There is also intense interest in Washington in learning who decided at the last minute to deny visitors to Healthcare.gov the ability to browse insurance plans without first creating a website account. That decision is widely blamed for the bottlenecks that helped paralyze the system as millions of visitors flooded the marketplace in the first days of enrollment and during the ensuing weeks.
"That (decision) had to be made at the highest possible levels, meaning in my view the White House. That's a strategic call about selling the reform," Antos said.
White House visitor logs, which provide a public record of who visits with administration officials, have not yet been released for the August period when potential problems with the website launch may have been discussed.
Republicans also want to know who in the administration decided to make Tavenner's agency the "quarterback" or system integrator for the huge information technology system behind Healthcare.gov. Analysts say that decision - rather than giving the job to the private sector - also may have created problems.
Last week, the administration announced that it was handing the job over to a private contractor as part of the effort to fix the online enrollment system.
CMS, the agency that oversees the massive federal Medicare and Medicaid programs, already had plenty to do before it took charge of implementing Obamacare, the Senate's leading Republican Mitch McConnell said in May, after voting against Tavenner's confirmation.
Tavenner, who had served as acting administrator for more than a year, was nonetheless easily confirmed by the Senate on a 91-7 vote. Promising to run the agency like a business, she won accolades from leading Republicans who looked favorably on her career as a nurse and later as an executive for Hospital Corporation of America. She left HCA after 25 years to become Virginia's health and human resources secretary.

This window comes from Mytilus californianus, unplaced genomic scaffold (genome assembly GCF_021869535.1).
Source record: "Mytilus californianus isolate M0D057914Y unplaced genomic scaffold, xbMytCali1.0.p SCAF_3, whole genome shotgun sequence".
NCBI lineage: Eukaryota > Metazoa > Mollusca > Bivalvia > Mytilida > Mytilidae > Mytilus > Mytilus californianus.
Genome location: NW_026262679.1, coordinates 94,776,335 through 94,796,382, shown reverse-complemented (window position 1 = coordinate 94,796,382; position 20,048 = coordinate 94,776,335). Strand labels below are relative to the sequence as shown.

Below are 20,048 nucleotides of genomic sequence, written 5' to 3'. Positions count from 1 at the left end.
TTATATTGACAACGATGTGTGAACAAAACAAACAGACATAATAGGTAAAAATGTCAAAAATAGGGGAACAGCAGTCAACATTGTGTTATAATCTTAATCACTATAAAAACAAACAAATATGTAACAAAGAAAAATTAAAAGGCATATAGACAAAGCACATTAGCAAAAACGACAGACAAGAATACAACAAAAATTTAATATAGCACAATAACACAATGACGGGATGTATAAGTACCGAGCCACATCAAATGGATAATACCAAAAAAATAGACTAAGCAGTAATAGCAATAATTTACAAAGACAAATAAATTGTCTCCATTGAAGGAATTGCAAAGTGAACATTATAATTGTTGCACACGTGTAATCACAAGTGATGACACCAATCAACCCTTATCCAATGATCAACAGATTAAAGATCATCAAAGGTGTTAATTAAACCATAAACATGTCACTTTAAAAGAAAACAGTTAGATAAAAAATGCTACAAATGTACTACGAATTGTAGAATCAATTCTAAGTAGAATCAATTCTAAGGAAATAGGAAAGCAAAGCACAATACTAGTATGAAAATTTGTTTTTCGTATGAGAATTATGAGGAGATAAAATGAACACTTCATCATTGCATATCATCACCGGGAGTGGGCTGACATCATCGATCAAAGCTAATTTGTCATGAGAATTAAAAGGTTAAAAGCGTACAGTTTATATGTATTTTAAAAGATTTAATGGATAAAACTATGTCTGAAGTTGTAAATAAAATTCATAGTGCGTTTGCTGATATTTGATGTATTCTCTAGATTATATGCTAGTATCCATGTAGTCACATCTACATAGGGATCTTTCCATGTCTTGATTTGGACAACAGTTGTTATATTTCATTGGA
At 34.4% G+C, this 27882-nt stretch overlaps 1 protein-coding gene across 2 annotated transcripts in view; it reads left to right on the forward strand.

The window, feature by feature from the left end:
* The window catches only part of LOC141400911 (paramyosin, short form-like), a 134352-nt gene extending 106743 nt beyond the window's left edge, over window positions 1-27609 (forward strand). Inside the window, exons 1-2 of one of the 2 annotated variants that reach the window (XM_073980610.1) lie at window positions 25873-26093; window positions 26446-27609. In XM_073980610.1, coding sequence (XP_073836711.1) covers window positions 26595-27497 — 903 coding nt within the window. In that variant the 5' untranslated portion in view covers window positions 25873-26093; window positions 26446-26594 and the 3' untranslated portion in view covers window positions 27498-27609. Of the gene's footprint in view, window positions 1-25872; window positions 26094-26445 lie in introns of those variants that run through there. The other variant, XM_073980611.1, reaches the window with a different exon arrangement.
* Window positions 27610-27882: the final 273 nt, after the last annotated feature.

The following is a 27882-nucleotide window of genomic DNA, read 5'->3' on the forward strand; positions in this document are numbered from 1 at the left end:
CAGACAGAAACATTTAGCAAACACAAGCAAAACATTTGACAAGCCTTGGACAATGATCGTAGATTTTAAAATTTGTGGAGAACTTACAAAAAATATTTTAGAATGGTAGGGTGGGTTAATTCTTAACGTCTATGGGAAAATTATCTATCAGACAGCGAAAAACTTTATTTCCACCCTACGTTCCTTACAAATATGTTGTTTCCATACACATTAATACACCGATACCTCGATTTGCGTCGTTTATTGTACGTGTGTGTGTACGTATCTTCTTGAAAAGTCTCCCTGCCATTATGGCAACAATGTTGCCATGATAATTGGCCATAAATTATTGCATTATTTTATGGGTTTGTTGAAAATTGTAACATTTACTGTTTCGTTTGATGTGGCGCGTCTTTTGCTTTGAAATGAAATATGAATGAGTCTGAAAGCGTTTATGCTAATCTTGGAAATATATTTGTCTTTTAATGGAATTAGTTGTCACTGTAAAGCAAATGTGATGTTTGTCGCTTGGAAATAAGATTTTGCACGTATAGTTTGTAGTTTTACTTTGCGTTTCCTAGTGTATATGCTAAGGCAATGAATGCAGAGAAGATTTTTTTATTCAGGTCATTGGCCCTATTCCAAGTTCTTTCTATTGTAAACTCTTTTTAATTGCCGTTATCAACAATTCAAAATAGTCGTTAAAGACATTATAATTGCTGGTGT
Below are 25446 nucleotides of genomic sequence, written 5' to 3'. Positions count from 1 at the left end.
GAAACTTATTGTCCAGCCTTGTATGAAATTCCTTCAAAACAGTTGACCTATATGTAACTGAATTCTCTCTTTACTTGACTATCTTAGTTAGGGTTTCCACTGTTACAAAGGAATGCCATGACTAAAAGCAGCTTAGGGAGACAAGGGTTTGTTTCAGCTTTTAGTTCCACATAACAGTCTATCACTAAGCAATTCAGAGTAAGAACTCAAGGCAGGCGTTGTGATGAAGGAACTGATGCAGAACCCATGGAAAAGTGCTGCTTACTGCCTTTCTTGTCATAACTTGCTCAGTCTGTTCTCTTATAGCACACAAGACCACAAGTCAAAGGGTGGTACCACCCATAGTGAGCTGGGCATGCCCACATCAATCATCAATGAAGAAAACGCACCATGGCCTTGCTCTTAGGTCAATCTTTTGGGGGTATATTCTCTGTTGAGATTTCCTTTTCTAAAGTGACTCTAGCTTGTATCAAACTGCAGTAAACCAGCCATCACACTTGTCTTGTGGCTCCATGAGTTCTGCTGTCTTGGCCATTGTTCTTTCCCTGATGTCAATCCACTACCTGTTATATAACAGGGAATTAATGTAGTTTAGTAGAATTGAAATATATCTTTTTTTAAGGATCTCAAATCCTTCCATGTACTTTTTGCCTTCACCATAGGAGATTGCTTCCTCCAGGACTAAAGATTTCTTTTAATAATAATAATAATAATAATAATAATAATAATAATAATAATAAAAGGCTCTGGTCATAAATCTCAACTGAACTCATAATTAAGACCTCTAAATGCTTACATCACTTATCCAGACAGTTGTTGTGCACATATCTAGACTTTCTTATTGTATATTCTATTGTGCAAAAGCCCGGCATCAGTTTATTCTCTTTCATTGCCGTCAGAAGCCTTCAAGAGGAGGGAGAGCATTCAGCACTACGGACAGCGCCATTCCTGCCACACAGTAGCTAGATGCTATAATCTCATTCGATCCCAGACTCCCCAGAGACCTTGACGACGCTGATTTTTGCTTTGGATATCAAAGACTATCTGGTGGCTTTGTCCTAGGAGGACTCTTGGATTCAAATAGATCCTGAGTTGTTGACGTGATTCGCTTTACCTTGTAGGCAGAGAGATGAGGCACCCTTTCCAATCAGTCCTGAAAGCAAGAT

Republican House Majority Leader Eric Cantor, a fellow Virginian, introduced Tavenner at her Senate hearing. He said he differed with Obama's healthcare policy, "but if there is anyone that I trust to try and navigate the challenges, it is Marilyn Tavenner."
House Republican lawmakers at Tuesday's hearing are expected to focus not just on the healthcare website, but on the Affordable Care Act and its impact, aides said.
"The website is terrible ... but the real problem is the law, which is causing people to lose coverage that they already have," one Republican aide said.
Democrats will ask Tavenner what steps the administration will take to fix the reported website problems, one House Democratic aide said.
The Democrats may focus on positive experiences of some of the 700,000 people who have filled out applications as a first step toward enrollment, including some who have been denied insurance previously because of pre-existing conditions, the Democratic aide said.
Nonetheless, Democrats view the hearing as a largely political event staged by Republicans as part of their continued criticism of Obamacare, he said.
On Friday, aides to committee Republicans were reviewing what Tavenner said on the record to Congress about the healthcare website before it went live, and comparing that with the actual rollout.